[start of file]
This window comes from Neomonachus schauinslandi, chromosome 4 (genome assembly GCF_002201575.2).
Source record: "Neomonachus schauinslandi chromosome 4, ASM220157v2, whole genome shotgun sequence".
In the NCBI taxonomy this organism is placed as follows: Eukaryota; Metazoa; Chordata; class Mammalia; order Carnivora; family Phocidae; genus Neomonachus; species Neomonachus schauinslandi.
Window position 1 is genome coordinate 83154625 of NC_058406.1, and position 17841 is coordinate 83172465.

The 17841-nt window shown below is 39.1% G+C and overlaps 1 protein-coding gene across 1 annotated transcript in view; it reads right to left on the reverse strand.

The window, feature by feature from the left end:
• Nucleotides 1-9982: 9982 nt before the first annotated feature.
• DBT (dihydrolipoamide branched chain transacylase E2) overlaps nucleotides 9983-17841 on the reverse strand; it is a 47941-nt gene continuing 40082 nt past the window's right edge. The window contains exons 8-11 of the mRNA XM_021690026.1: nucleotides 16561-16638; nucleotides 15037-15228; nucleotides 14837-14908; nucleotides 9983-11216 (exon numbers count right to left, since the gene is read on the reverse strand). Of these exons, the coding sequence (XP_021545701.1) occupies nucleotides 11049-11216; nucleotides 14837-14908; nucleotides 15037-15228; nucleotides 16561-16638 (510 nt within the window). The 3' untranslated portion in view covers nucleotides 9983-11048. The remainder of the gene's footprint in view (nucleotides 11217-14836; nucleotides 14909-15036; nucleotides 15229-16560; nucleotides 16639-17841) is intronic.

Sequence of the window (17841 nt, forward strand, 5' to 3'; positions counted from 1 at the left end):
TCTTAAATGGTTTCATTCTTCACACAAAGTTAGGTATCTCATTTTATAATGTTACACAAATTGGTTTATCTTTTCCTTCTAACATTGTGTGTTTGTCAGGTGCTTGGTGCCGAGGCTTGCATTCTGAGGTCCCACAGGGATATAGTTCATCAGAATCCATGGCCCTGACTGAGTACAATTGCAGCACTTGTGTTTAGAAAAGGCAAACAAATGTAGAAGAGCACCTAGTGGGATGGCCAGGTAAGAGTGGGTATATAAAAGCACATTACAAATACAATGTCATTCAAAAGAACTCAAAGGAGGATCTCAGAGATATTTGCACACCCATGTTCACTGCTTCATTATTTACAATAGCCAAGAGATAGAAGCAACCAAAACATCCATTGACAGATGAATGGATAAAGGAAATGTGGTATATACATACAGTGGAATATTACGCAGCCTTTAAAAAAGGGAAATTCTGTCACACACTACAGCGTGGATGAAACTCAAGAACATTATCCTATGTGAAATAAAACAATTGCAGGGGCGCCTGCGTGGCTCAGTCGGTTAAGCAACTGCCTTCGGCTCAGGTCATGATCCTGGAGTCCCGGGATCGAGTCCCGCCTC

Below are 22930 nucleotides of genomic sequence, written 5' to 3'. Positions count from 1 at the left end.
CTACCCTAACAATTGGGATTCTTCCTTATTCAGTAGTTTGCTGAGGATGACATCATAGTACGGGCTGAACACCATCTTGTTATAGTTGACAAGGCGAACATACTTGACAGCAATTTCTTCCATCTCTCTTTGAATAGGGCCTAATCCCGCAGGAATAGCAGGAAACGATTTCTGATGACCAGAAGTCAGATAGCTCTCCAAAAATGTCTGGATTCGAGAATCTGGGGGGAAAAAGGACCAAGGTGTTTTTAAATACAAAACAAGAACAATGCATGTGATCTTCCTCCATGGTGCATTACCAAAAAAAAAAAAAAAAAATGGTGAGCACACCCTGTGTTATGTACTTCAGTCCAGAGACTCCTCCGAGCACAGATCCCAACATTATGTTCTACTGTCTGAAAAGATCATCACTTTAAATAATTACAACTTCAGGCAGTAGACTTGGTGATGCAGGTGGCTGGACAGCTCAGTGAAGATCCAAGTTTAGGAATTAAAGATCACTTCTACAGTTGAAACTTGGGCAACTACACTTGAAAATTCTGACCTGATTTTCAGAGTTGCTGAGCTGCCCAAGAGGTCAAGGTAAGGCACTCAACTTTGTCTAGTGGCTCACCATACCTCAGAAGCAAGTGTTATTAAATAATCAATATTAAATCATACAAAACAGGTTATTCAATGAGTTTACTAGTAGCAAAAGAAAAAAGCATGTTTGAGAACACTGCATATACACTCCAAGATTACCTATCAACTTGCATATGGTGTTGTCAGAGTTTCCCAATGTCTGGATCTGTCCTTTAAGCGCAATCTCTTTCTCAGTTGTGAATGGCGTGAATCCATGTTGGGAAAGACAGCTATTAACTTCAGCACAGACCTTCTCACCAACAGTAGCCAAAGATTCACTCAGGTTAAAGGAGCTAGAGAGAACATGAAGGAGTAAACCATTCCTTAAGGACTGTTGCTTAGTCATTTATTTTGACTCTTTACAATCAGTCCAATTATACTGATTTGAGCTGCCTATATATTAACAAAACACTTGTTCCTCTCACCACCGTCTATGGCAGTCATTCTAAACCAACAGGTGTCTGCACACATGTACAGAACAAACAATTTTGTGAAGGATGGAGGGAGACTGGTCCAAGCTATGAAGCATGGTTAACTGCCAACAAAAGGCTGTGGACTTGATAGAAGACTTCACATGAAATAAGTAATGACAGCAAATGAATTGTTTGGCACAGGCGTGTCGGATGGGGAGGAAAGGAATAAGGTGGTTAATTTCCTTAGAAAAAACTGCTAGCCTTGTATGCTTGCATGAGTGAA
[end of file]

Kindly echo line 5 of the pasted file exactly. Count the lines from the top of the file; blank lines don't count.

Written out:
The 17841-nt window shown below is 39.1% G+C and overlaps 1 protein-coding gene across 1 annotated transcript in view; it reads right to left on the reverse strand.